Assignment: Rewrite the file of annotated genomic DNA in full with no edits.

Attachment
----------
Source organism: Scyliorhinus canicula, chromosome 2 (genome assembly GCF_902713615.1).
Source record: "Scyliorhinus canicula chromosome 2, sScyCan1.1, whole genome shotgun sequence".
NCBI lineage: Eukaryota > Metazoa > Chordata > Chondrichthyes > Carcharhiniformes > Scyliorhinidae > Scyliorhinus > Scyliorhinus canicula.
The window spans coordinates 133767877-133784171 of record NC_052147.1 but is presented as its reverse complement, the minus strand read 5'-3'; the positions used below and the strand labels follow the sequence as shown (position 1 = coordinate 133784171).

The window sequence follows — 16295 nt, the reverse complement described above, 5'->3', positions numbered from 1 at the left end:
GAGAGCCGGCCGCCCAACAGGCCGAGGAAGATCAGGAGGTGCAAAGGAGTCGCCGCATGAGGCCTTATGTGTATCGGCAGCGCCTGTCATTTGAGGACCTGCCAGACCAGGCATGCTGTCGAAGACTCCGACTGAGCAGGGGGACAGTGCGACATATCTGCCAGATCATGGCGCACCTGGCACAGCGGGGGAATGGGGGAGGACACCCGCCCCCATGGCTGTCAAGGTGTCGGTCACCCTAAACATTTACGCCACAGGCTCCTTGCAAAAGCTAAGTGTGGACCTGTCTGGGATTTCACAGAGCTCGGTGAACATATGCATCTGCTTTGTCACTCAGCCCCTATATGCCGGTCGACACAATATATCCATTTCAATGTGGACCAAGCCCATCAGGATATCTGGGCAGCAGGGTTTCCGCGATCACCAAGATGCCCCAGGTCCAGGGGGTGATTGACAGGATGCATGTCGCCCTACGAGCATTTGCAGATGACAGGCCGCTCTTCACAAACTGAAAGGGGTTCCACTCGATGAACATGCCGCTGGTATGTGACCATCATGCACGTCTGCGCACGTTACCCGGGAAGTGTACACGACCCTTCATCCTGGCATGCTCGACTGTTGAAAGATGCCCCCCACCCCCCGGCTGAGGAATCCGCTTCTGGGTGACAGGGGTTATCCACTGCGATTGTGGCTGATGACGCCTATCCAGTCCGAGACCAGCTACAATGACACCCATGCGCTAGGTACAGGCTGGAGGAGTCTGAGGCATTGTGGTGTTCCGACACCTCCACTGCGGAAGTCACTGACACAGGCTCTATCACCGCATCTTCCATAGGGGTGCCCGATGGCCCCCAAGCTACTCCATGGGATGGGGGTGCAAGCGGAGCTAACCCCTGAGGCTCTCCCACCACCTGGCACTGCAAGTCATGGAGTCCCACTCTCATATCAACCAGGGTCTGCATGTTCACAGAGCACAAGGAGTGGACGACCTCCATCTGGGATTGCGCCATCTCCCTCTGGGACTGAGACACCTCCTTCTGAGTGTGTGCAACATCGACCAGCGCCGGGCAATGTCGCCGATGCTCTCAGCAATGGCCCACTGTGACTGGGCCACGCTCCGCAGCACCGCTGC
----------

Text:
Source organism: Scyliorhinus canicula, chromosome 2 (genome assembly GCF_902713615.1).
Source record: "Scyliorhinus canicula chromosome 2, sScyCan1.1, whole genome shotgun sequence".
NCBI lineage: Eukaryota > Metazoa > Chordata > Chondrichthyes > Carcharhiniformes > Scyliorhinidae > Scyliorhinus > Scyliorhinus canicula.
The window spans coordinates 133767877-133784171 of record NC_052147.1 but is presented as its reverse complement, the minus strand read 5'-3'; the positions used below and the strand labels follow the sequence as shown (position 1 = coordinate 133784171).

The window sequence follows — 16295 nt, the reverse complement described above, 5'->3', positions numbered from 1 at the left end:
GAGAGCCGGCCGCCCAACAGGCCGAGGAAGATCAGGAGGTGCAAAGGAGTCGCCGCATGAGGCCTTATGTGTATCGGCAGCGCCTGTCATTTGAGGACCTGCCAGACCAGGCATGCTGTCGAAGACTCCGACTGAGCAGGGGGACAGTGCGACATATCTGCCAGATCATGGCGCACCTGGCACAGCGGGGGAATGGGGGAGGACACCCGCCCCCATGGCTGTCAAGGTGTCGGTCACCCTAAACATTTACGCCACAGGCTCCTTGCAAAAGCTAAGTGTGGACCTGTCTGGGATTTCACAGAGCTCGGTGAACATATGCATCTGCTTTGTCACTCAGCCCCTATATGCCGGTCGACACAATATATCCATTTCAATGTGGACCAAGCCCATCAGGATATCTGGGCAGCAGGGTTTCCGCGATCACCAAGATGCCCCAGGTCCAGGGGGTGATTGACAGGATGCATGTCGCCCTACGAGCATTTGCAGATGACAGGCCGCTCTTCACAAACTGAAAGGGGTTCCACTCGATGAACATGCCGCTGGTATGTGACCATCATGCACGTCTGCGCACGTTACCCGGGAAGTGTACACGACCCTTCATCCTGGCATGCTCGACTGTTGAAAGATGCCCCCCACCCCCCGGCTGAGGAATCCGCTTCTGGGTGACAGGGGTTATCCACTGCGATTGTGGCTGATGACGCCTATCCAGTCCGAGACCAGCTACAATGACACCCATGCGCTAGGTACAGGCTGGAGGAGTCTGAGGCATTGTGGTGTTCCGACACCTCCACTGCGGAAGTCACTGACACAGGCTCTATCACCGCATCTTCCATAGGGGTGCCCGATGGCCCCCAAGCTACTCCATGGGATGGGGGTGCAAGCGGAGCTAACCCCTGAGGCTCTCCCACCACCTGGCACTGCAAGTCATGGAGTCCCACTCTCATATCAACCAGGGTCTGCATGTTCACAGAGCACAAGGAGTGGACGACCTCCATCTGGGATTGCGCCATCTCCCTCTGGGACTGAGACACCTCCTTCTGAGTGTGTGCAACATCGACCAGCGCCGGGCAATGTCGCCGATGCTCTCAGCAATGGCCCACTGTGACTGGGCCACGCTCCGCAGCACCGCTGC